Saturday, June 10, 2017

Anthem of the Chinese Soviet Republic 1931 -1934 - The Internationale and the unknown history of the Chinese Soviet Republic

The Chinese Soviet Republic, also known as the Soviet Republic of China or the China Soviet Republic, is often referred to in historical sources as the Jiangxi Soviet

On November 7th 1931, the anniversary of the 1917 Bolshevik Revolution, a National Soviet People's Delegates Conference took place in Ruijin, Jiangxi province, establishing the provisional Soviet Republic. 

Under the leadership of Mao Zedong, Jiangxi Soviet gradually expanded and reached its peak in the early 1930s, with a size more than 30,000 square kilometres, larger than many provinces in China, and a population numbered more than three million. 

Furthermore, its economy was doing better than most area under the control of the Chinese warlords. In addition to the militia and guerrilla, its regular Chinese Red Army alone already numbered more than 140,000 by the early 1930's, and they were better armed than most Chinese warlords' armies at the time. 

For example, not only the Chinese Red Army already had the modern communication means such as telephones, telegraphs and radios which most Chinese warlords' armies still lacked, it was already regularly transmitting wireless messages in codes and breaking nationalist codes. Only Chiang Kai-shek's army could match this formidable communist force.

Kuomintang, led by Chiang Kai-shek, felt threatened by the Soviet republic and lead other Chinese warlords to have the National Revolutionary Army besieged this Soviet Republic repeatedly, launching what Chiang and his fellow nationalists called encirclement campaigns at the time, and the communists called their counter attacks counter encirclement campaigns. Chiang Kai-shek's first, second and third encirclement campaigns were defeated by Chinese Red Army led by Mao. 

However, after the third counter encirclement campaign, Mao was removed from the leadership and replaced by the Chinese communists returning from the Soviet Union such as Wang Ming, and the command of Chinese Red Army was handled by a three man committee that included Wang Ming's associates Otto Braun (Li De), the Comintern military advisor, Bo Gu, and Zhou Enlai. 

The Jiangxi Soviet thus begun its inevitable rapid downfall under their policy of extreme leftism and incompetent military command, though the new leadership could not immediately rid of Mao's influence which prevailed during the fourth counter encirclement campaign, and thus saved the communists temporarily. 

However, as a result of the complete dominance of the new communist leadership achieved after the fourth counter encirclement campaign, the Red Army was nearly halved, with most its equipment lost during Chiang's fifth encirclement campaign in started in 1933 orchestrated by his German advisors that involved the systematic encirclement of the Jiangxi Soviet region with fortified blockhouses.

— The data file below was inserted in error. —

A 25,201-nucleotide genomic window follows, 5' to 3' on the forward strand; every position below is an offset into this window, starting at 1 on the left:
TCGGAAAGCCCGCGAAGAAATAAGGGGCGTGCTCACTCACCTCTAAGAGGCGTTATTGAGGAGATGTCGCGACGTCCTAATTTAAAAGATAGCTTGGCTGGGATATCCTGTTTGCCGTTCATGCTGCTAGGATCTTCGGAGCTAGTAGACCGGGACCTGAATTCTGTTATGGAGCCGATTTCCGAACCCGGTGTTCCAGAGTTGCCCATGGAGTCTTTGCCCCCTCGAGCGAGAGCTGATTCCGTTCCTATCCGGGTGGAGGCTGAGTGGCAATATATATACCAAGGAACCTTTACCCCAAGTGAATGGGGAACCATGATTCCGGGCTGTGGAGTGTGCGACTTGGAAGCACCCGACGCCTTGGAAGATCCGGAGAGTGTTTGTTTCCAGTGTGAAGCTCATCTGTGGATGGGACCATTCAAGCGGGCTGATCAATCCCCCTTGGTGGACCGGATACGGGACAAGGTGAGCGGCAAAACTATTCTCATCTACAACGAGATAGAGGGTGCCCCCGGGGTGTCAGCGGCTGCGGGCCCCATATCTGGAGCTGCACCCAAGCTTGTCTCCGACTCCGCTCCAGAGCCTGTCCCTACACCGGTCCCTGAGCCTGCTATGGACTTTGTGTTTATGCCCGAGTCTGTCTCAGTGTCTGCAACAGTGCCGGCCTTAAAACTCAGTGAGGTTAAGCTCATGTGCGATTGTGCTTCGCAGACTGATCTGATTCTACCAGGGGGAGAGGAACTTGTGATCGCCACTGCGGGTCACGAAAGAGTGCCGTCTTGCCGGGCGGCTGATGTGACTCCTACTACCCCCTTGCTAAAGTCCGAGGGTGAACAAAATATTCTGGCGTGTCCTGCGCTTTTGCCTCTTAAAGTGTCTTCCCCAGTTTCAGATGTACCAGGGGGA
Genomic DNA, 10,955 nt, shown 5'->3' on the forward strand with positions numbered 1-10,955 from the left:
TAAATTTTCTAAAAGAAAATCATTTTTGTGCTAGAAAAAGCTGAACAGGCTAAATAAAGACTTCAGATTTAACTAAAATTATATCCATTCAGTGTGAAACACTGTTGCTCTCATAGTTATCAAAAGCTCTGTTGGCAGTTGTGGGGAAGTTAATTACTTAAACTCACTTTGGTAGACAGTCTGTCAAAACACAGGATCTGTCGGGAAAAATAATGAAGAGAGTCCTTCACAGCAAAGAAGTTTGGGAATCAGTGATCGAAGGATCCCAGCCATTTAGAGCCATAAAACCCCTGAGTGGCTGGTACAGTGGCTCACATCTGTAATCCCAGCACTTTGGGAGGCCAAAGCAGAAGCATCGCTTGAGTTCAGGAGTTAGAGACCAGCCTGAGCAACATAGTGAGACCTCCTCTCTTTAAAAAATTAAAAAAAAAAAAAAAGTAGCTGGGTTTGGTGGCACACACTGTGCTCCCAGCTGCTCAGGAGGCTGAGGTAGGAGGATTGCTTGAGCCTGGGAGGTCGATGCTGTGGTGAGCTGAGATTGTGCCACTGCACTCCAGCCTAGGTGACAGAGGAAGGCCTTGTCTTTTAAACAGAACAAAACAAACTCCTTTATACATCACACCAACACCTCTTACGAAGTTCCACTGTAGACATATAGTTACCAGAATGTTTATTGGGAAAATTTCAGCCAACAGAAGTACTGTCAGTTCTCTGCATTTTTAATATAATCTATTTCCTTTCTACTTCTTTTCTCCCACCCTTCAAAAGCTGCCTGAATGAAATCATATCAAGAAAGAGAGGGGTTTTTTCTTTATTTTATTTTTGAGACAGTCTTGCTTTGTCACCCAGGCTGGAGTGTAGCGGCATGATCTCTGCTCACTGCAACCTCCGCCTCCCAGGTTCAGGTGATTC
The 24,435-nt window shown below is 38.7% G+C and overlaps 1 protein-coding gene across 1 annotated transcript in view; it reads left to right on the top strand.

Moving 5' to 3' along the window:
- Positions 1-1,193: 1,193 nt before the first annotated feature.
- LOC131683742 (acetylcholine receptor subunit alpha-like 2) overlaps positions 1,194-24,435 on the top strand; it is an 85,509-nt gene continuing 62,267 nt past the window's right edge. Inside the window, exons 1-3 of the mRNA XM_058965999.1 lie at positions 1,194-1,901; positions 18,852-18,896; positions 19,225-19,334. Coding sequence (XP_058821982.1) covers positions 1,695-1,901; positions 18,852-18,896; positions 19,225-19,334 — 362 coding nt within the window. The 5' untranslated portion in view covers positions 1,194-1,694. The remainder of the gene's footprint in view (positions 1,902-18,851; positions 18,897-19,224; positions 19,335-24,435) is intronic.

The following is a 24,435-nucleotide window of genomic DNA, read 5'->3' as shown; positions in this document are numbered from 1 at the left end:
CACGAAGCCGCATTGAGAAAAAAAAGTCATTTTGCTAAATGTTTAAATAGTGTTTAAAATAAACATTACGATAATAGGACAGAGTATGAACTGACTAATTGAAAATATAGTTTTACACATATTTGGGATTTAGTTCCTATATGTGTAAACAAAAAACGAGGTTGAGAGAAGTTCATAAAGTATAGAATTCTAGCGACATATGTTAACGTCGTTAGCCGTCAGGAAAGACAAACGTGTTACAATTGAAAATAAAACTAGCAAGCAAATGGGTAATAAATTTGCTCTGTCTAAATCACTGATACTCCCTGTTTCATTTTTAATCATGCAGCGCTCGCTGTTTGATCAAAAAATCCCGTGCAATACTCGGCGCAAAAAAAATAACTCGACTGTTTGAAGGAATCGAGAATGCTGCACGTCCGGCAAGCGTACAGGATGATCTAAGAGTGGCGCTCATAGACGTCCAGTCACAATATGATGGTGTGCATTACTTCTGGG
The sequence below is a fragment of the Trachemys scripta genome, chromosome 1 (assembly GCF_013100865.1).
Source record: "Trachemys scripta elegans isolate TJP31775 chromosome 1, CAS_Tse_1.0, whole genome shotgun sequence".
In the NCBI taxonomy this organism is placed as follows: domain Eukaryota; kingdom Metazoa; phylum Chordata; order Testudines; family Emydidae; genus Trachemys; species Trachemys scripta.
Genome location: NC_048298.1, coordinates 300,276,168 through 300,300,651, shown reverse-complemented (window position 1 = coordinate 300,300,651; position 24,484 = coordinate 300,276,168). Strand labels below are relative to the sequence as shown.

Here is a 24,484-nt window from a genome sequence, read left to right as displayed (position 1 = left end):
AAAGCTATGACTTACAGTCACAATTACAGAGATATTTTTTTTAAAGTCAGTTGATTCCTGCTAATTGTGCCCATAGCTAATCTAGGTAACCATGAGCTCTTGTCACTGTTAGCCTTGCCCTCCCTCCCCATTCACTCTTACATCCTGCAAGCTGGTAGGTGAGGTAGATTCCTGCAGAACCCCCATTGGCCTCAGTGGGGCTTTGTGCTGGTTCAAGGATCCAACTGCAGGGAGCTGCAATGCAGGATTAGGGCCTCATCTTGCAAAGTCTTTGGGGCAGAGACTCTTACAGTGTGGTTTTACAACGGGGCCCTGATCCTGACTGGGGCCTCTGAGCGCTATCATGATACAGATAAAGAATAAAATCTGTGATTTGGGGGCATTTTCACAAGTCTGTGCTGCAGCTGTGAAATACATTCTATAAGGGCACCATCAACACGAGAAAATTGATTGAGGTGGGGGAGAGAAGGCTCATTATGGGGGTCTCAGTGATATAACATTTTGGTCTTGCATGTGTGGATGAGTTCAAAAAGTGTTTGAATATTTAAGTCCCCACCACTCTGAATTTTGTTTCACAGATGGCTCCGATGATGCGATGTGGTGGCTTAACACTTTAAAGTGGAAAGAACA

This method proved to be very effective. In an effort to break the blockade, the Red Army under the orders of the three man committee besieged the forts many times but suffered heavy casualties with little success, resulting the Jiangxi Soviet shrunk significantly in size due to the Chinese Red Army's disastrous manpower and material loss.

By the fall of 1934, the Communists faced total annihilation. 

This situation had already convinced Mao Zedong and his supporters to believe that the Communists to abandon their bases in the Jiangxi Soviet republic. 

However, the communist leadership stubbornly refused to accept the inevitable failure and still daydreamed defeating the victorious nationalist force. The three man committee devised a plan of diversions, and then regroup after a temporary retreat. Once the regroup was complete, a counterattack would launched in conjunction with the earlier diversion forces, driving the enemy out of the Jiangxi Soviet.

The first movements of the retreating diversion were undertaken by Fang Zhimin. Fang Zhimin and his deputy Xun Weizhou were first to break through Kuomintang lines in June, followed by Xiao Ke in August. These movements surprised the Kuomintang, who were numerically superior to the Communists at the time and did not expect an attack on their fortified perimeter. However, things did not turn out as the communist had hoped: 

Fang Zhimin's force was crushed after its initial success, and with Xun Weizhou killed in action, nearly every commander in this force was wounded and captured alive, including Fang Zhimin himself, and all were executed later by the nationalists. 

The only exception was Su Yu, who managed to escape. Xiao Ke fared no better: although his force initially managed to break through and then reached He Long's communist base in Hubei, but even with their combined forces, they were unable to challenge the far superior nationalist force besieging Jiangxi Soviet, never to return until the establishment of the People's Republic of China 15 years later.



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